Since 1977, Polar Electro has guided sports enthusiasts across the world towards a healthier and better life – from first-time exercisers to pro-athletes. The company’s sports watches, heart rate sensors, and other devices capture all the complex data from the body and translate it into useful statistics to offer personalized guidance. To build these innovative products, clever engineering and smart manufacturing play a key role in the product development process at Polar. With the help of an in-house 3D printer, Polar’s development teams continuously iterate and refine prototypes all the way up until serial production.
3D printing is mainly used in the product development stages of the Finnish Kempele-based company . Prior to using 3D printing, different departments had to rely on digital visualizations or expensive mockups made with CNC milling among other technologies. These were costly and lead times were long, which hampered the product development cycles. It also meant there was little flexibility in design iterations before Polar actually went on to order tools for serial production.
“Visualization is always crucial in the decision-making process”, says Janne Virta, Mechanical Design Engineer at Polar. “For us in mechanical design, we are creating a lot of assemblies, where one change can have big consequences for the product as a whole.”
Polar has been using 3D printing since 2007, but it wasn’t until they invested in an MJP 2500 from 3D Systems, sold and installed by regional partner PLM Group, that 3D printing became an integral part of the product development process.
Most of the time, 3D printing is used at various stages, from the beginning of the development process, during the concept phase, to just before serial production commences. But at Polar, 3D printing is used already at the ideation stage.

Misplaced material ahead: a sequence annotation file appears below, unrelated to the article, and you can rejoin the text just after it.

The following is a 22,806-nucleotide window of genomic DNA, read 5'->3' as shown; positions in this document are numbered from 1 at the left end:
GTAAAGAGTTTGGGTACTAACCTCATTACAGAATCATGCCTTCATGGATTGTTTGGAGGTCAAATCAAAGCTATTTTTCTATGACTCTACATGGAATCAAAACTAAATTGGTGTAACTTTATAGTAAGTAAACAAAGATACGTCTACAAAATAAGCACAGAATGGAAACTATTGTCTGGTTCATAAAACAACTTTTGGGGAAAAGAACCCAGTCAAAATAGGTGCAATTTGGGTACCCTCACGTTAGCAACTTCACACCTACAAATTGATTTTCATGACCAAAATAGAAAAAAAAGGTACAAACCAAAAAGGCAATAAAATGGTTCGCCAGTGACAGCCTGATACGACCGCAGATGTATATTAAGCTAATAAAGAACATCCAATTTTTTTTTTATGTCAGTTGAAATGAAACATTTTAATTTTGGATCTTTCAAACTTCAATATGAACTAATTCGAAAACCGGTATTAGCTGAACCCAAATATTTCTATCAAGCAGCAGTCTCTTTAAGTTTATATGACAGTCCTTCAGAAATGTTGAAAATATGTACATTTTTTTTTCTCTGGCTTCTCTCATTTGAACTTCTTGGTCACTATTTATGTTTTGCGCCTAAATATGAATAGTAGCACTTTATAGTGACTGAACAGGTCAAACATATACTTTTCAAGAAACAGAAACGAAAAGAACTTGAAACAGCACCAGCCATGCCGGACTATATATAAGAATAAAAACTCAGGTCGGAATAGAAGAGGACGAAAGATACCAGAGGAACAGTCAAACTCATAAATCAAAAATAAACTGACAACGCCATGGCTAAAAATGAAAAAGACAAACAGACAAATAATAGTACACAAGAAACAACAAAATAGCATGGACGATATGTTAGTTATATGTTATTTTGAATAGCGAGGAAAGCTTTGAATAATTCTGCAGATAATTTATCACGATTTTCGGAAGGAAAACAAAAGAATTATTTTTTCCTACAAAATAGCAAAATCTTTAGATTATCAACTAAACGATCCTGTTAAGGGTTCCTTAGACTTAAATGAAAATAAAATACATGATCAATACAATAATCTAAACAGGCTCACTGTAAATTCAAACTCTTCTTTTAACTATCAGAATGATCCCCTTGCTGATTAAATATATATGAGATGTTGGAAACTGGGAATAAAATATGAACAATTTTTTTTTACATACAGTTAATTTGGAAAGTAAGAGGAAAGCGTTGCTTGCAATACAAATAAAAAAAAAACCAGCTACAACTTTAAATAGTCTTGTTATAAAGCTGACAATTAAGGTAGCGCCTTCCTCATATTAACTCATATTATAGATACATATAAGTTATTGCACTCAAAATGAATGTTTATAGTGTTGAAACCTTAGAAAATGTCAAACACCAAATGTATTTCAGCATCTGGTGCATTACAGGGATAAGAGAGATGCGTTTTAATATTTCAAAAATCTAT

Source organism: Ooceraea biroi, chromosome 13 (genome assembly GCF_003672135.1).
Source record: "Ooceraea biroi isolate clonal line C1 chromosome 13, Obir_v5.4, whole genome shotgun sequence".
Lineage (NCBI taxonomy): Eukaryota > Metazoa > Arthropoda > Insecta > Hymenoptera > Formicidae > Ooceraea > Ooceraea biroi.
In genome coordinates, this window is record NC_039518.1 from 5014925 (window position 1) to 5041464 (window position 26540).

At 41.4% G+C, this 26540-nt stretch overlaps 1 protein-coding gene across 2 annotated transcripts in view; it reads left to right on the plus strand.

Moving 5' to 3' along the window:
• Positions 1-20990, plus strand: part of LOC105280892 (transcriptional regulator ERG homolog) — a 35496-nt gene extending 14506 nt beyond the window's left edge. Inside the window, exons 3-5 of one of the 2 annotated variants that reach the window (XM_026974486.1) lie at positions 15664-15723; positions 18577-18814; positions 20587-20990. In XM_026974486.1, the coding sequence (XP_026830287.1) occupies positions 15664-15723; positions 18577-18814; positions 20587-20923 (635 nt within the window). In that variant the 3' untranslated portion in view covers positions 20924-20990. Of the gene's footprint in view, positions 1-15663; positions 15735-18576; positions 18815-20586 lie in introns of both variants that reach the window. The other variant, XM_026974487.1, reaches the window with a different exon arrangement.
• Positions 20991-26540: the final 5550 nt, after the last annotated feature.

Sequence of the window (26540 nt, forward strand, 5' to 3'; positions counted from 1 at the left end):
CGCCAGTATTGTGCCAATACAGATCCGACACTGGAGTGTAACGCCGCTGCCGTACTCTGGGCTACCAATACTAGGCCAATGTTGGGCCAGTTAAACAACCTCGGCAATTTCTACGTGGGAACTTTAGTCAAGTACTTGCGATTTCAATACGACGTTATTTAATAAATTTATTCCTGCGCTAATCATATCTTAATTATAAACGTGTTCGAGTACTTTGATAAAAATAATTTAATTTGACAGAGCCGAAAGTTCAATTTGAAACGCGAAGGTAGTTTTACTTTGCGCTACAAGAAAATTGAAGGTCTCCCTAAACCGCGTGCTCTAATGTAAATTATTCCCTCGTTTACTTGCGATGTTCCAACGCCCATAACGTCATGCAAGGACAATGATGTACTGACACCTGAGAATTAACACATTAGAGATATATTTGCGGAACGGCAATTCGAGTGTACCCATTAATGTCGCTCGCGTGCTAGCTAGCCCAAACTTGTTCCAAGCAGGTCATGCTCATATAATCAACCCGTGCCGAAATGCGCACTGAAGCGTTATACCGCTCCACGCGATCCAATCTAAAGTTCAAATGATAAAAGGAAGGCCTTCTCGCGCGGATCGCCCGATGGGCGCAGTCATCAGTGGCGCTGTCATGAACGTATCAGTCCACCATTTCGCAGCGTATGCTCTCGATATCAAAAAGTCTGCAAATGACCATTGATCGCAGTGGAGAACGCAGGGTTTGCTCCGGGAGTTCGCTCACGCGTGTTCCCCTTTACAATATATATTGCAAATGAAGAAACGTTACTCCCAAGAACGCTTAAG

“We tend to start 3D printing immediately after we have an idea for a new product”, says Lauri Lumme, acclaimed product designer at Polar. “This is really the largest improvement for us and allows us to have parts in less than a day.”
“But we also use 3D printed parts to validate designs, as well as try different iterations of parts, such as the shape and size of buttons and bezels. For some products we can do up to fifty iterations, just to decide what to run with.”
“Having 3D printing close at hand also affects the functionality of the product early on”, says Janne Virta. “As an example, by iterating a lot, we can try different battery sizes to see how they fit in a product.”
Polar’s go-to material with the 3D printer MJP 2500 is called VisiJet M2R-BLK. The opaque black finish material is ideal for panels and thin walls.
“We have also made trials with elastomers”, says Janne Virta. “Mainly for checking sizes of wristbands. For the actual mockups of functional wristbands, we print a master of the wristband, create a mould and outsource the silicone moulding with a nearby partner of ours.”
At its headquarters in Kempele, Finland, Polar has built a pre-production facility where new designs are refined until they’re ready for serial production. Here, the company can ramp up manufacturing before serial production starts at their factory in China. To manufacture smartly, Polar also 3D prints jigs and fixtures that improve assembly time at the Kempele manufacturing site.
“All in all, Polar is rife with innovation”, says Janne Virta. “Put shortly, it is the whole essence of our work. A lot of innovation comes from our research team, so being able to include these in the physical, 3D printed designs is a great boon for us.”